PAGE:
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Discussion on: Transisioning from Python to Golang and why Python programmers should consider it.

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lietux profile image
Janne "Lietu" Enberg

Go is a great language, but unfortunately in its current state right now it's a bit of a minefield - hard to find the right way of doing things, easy to find the wrong way.

E.g. github.com/avelino/awesome-go lists all kinds of great libraries to use with Go, but then gives no practical information on them - which libraries are abandoned, low quality, were never finished, etc., what people RECOMMEND and so on.

The module vendoring system is pretty nice, when it works properly, but using it correctly is kinda hard and there are annoying bugs.

The system for resolving and fetching dependencies automatically is nice, but Git is the wrong way of handling it, and there are some issues caused by it - they really need a real package repository instead.

There are lots of great tools for logging, validation, writing CLI utilities, and unit testing, but they're all hidden in the middle of this mess of everyone being afraid of giving clear indication of what people should be using.

The gofumpt, gofumports, golangci-lint and many other great automated tools to ensure your code is of high quality exist, but it can take a while to find them - they should be just integrated to the base library and run on compile to stop you from running flawed code.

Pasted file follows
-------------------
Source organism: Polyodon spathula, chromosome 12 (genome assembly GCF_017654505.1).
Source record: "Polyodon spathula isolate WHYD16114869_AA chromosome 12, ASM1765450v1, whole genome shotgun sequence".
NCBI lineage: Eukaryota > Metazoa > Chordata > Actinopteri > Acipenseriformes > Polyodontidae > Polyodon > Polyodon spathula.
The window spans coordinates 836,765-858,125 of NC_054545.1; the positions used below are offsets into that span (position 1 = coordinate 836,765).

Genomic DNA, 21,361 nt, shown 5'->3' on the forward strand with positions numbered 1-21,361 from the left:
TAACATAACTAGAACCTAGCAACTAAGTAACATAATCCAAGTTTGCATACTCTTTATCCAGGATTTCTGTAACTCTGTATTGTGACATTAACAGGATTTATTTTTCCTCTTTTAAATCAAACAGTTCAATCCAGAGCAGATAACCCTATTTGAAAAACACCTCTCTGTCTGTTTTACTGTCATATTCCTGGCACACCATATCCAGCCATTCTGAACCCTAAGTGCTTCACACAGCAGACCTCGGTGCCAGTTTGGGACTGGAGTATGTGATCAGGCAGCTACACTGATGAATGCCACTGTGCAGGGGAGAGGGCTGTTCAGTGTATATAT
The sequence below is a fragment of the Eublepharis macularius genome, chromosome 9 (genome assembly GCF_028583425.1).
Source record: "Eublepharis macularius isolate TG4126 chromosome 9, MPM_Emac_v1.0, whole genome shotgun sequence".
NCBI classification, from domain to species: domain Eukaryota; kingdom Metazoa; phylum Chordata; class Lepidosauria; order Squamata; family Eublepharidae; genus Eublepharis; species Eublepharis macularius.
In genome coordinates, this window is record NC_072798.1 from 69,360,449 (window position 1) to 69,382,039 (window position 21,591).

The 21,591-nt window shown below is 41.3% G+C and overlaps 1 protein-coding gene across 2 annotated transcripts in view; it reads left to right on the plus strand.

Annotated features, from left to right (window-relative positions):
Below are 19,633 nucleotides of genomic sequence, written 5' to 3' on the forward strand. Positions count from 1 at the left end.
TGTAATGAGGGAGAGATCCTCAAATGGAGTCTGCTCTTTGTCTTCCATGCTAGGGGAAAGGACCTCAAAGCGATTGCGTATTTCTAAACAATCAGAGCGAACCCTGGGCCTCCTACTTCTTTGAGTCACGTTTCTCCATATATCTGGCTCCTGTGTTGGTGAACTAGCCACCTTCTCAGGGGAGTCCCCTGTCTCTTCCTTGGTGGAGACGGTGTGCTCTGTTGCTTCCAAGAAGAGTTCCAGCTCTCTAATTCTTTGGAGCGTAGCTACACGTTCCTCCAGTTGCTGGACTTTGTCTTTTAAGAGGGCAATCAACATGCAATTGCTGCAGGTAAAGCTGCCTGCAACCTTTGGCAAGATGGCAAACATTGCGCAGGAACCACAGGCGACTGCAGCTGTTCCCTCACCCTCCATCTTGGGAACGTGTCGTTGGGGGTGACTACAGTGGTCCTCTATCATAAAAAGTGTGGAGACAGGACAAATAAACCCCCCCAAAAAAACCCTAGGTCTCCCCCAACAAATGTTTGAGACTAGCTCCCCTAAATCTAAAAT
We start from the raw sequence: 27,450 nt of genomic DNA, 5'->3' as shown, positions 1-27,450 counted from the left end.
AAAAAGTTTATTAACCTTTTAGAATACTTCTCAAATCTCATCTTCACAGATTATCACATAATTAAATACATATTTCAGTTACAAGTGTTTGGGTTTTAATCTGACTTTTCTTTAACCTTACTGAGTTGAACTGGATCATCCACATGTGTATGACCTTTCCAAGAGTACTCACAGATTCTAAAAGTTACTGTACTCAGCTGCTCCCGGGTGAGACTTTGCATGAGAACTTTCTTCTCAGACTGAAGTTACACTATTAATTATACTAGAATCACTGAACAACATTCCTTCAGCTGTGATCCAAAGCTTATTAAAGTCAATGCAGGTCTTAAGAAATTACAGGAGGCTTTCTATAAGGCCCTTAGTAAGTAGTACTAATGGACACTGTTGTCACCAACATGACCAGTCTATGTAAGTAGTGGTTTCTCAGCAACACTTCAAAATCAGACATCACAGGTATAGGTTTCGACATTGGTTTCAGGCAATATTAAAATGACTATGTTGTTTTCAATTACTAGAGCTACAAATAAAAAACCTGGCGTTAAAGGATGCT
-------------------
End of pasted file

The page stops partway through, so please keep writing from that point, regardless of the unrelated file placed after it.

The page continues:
I love Go, have used it actively for several years, and I would recommend it for everyone to try out - just understand that figuring out the differences between it and how you're used to doing things in other languages takes some time.

I would not compare it to C/C++ too much though, since it is a wildly different experience for a developer. Builds are fast, writing problem-free code is easy, and the language is dynamic in the right ways.

The only consistent annoyance for me is that there are no real "classes" and thus no real "inheritance" - you can do something like that, but it has limits. There are a few other cases where you end up writing what feels like boilerplate in other languages, e.g. map and list manipulation and checking functions, but you get over that being an issue pretty quickly.

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Chandler Lofland Author

I agree for the most part, and C/C++ probably wasn't the best of comparisons, its just one that I am quite familiar with. gopls is my language server of choice for debugging and the like, and it now comes with Go when you install it. I chose it because VSCode's Go Extension supports it with no configuration. And I wouldn't say there is no way to do class-based (Object-Oriented) programming, but you have to think about it in a different way. Take the library that I used for my discord bot, discordgo. While Go doesn't have dedicated object or classes it does a good job at doing object oriented programming in Golang.